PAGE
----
Breaking that highest and hardest glass ceiling — Azrul Mohd Khalib

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NOVEMBER 14 — I was privileged to have been invited by Astro Awani last Wednesday to be on a panel to give live commentary on the big day of the US presidential elections. As the results came in, we gave our thoughts and analysts on the voting patterns, on the reports coming from the US and what we thought would be the eventual outcome. 

Despite the presence of a Hillary doll on the table as a good luck charm, like almost every talking head and pundit that day, we turned out to be dead wrong in our predictions. Trump made idiots of us all. 

As the sun rose the next day, the “highest and hardest glass ceiling” remained whole.

Hillary Clinton’s choice of venue for her victory party was the convention hall at New York’s Jacob K Javits Centre with its vast and expansive glass ceiling.

While commentators remarked that it was a wise decision for Hillary to have delivered her concession speech at a different location the following morning, I believe she should have just done it there in that hall. 

To remind everyone there of the enormity of the task and struggle involved. To illustrate how despite being the most prepared and most qualified person to run for the presidency, as testified by Barack Obama and especially in comparison to Donald Trump, the glass for whatever reason, remained firm. 

She could have pointed to that ceiling, and say that as sure as the sun rises, there will be another day and another opportunity for someone to break through. 

It is sobering to think that women in the US only got the vote slightly less than a hundred years ago. It was only after 18 August 1920 through the Nineteenth Amendment to the US Constitution, that women were guaranteed their right to cast a vote. Before that, most states disenfranchised women.

Four years before that, Jeannette Rankin of Montana who ran on the Republican ticket, became the first woman to be elected to the House of Representatives. 

If Hillary had won, she would have made history as the first female US President. Exactly a hundred years after Jeannette Rankin’s debut. 

Whether due to disillusionment, voters being cynical and sceptical of both candidates, or just plain apathy, a lot of people decided to not exercise their right to vote this time around compared to the two previous election. Arguably, it contributed towards Hillary’s downfall.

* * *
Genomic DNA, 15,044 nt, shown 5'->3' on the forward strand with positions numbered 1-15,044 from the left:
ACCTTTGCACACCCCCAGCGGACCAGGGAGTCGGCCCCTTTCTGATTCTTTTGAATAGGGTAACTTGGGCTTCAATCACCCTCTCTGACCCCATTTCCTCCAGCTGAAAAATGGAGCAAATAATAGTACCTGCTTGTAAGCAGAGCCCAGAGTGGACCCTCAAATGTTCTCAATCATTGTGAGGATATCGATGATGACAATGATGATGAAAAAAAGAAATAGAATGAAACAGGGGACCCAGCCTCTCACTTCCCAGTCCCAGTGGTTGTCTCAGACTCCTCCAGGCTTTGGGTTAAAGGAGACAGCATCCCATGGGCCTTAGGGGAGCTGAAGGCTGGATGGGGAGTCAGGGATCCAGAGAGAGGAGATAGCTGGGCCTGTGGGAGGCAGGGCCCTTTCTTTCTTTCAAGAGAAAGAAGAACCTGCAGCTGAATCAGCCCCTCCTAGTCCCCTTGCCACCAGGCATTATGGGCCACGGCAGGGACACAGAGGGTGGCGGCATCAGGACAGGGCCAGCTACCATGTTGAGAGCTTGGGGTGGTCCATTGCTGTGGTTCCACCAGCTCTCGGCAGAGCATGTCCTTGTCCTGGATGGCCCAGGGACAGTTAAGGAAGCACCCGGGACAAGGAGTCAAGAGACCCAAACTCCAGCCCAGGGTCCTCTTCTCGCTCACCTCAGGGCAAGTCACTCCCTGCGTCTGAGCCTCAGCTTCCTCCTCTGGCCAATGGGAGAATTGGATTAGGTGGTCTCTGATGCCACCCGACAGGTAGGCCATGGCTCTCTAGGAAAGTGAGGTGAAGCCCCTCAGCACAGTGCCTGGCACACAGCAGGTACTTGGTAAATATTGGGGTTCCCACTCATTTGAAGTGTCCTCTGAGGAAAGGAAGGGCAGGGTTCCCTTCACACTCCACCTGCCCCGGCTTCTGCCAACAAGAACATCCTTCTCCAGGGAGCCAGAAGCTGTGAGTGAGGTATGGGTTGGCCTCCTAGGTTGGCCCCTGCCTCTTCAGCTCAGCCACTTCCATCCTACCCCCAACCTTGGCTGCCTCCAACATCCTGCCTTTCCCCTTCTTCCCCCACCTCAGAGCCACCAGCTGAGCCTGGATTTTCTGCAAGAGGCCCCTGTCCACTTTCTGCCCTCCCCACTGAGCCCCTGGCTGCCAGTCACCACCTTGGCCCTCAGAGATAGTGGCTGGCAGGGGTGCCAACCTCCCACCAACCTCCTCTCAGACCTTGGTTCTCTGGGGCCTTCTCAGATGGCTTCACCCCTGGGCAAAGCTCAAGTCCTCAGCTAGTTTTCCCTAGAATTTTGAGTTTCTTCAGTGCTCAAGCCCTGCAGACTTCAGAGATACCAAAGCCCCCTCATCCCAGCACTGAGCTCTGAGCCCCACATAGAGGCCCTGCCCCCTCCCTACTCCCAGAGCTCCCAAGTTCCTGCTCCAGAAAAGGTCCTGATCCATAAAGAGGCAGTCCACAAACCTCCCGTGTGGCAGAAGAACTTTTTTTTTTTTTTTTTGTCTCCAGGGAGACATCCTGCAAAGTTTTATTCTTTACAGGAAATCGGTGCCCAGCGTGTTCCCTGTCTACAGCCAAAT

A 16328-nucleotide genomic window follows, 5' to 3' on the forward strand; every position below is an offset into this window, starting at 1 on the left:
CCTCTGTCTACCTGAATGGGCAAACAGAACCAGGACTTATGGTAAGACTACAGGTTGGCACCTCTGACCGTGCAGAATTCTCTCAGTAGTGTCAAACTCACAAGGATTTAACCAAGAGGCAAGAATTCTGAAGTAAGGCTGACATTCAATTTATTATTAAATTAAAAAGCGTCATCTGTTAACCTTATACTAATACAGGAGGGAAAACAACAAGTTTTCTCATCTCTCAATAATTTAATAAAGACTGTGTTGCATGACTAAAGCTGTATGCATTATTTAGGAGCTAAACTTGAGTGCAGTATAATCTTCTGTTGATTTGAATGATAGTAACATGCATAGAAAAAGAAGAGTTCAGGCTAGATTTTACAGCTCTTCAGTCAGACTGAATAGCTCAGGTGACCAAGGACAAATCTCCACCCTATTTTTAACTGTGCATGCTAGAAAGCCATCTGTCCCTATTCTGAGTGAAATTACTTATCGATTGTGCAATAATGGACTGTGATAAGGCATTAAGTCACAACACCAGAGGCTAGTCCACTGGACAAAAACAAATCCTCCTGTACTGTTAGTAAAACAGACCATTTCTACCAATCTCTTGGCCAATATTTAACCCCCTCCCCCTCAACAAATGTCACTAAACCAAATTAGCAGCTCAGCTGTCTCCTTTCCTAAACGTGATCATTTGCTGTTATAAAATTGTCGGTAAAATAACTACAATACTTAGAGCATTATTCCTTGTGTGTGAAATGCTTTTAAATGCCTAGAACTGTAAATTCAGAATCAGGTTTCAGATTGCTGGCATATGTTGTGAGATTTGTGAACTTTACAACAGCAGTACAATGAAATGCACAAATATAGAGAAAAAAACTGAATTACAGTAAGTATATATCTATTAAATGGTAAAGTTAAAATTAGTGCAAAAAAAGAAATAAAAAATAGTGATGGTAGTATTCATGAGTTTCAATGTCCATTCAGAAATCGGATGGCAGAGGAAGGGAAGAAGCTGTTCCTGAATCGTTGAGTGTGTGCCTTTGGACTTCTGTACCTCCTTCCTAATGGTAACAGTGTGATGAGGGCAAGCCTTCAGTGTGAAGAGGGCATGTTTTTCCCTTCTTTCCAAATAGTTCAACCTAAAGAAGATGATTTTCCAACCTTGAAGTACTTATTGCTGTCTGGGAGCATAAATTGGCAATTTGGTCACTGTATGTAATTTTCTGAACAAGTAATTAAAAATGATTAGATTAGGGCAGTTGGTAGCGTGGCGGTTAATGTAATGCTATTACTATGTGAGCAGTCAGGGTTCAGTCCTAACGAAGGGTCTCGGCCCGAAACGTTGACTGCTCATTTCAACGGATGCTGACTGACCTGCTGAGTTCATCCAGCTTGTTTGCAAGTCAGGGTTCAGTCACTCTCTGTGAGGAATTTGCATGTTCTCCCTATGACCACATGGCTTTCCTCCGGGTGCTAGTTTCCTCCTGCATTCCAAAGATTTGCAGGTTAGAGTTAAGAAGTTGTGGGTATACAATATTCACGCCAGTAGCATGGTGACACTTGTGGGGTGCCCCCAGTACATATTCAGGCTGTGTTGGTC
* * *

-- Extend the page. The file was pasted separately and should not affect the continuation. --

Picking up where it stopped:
The right to vote is something that many of us take for granted. Universal suffrage came with the independence deal for Malaya, and later when the country became Malaysia.  

Article 119 of the Federal Constitution articulates this constitutional guarantee for all citizens. There has been no need to enact in Malaysia something equivalent to the Fifteenth (which gave African Americans the vote) and Nineteenth amendments, or the Voting Rights Act of 1965 (prohibited and outlawed discriminatory voting practices). 

Going back to the recent US elections, it is tempting to think that it is only about vying for the top job. The down-ballot Senate races yielded great progress which bodes well for the future of women in US politics.

Thought the number of women serving in the US Senate will remain at 20, the number who are of colour has now quadrupled, to four. 

American voters elected the first female Latina senator, the first female Thai American senator, and the first Indian American senator. They join the only other woman of colour serving in the Senate, a Japanese American.

This election cycle has been traumatic to say the least. The fact that the main Democratic contender was a woman certainly contributed to misogynistic and sexist attacks, and sexually abusive campaign language which has no real precedence in contemporary US political history. 

The results of the US presidential election and the Brexit referendum are lessons in what happens when people absent themselves from the democratic processes. 

During elections, many feel that there really is no need to vote, believing that nothing will actually change come rain or shine. That the results won’t and don’t affect them one way or another. Some parties, particularly in this country, actually rely on voter apathy, particularly among those who are younger, to remain in power and deny the possibility of political change.

But decisions are made by those who show up. If you don’t show up, someone will make that decision for you and it might be something you wouldn’t like or perhaps oppose. Showing up allows for your voice to be heard and for you to be counted. 

Because of Hillary, there will be more young American girls in school who will write “President of the United States” in the box for “Ambition” or “What you want to be when you grow up?” She has paved the way forward and cause thousands of cracks to emerge in that ceiling. 

Will 2020 see another woman try her luck at the ultimate prize and succeed where Hillary did not?

Will that glass ceiling finally be shattered? We shall see what happens in four years.  

* This is the personal opinion of the writer or publication and does not necessarily represent the views of Malay Mail Online.

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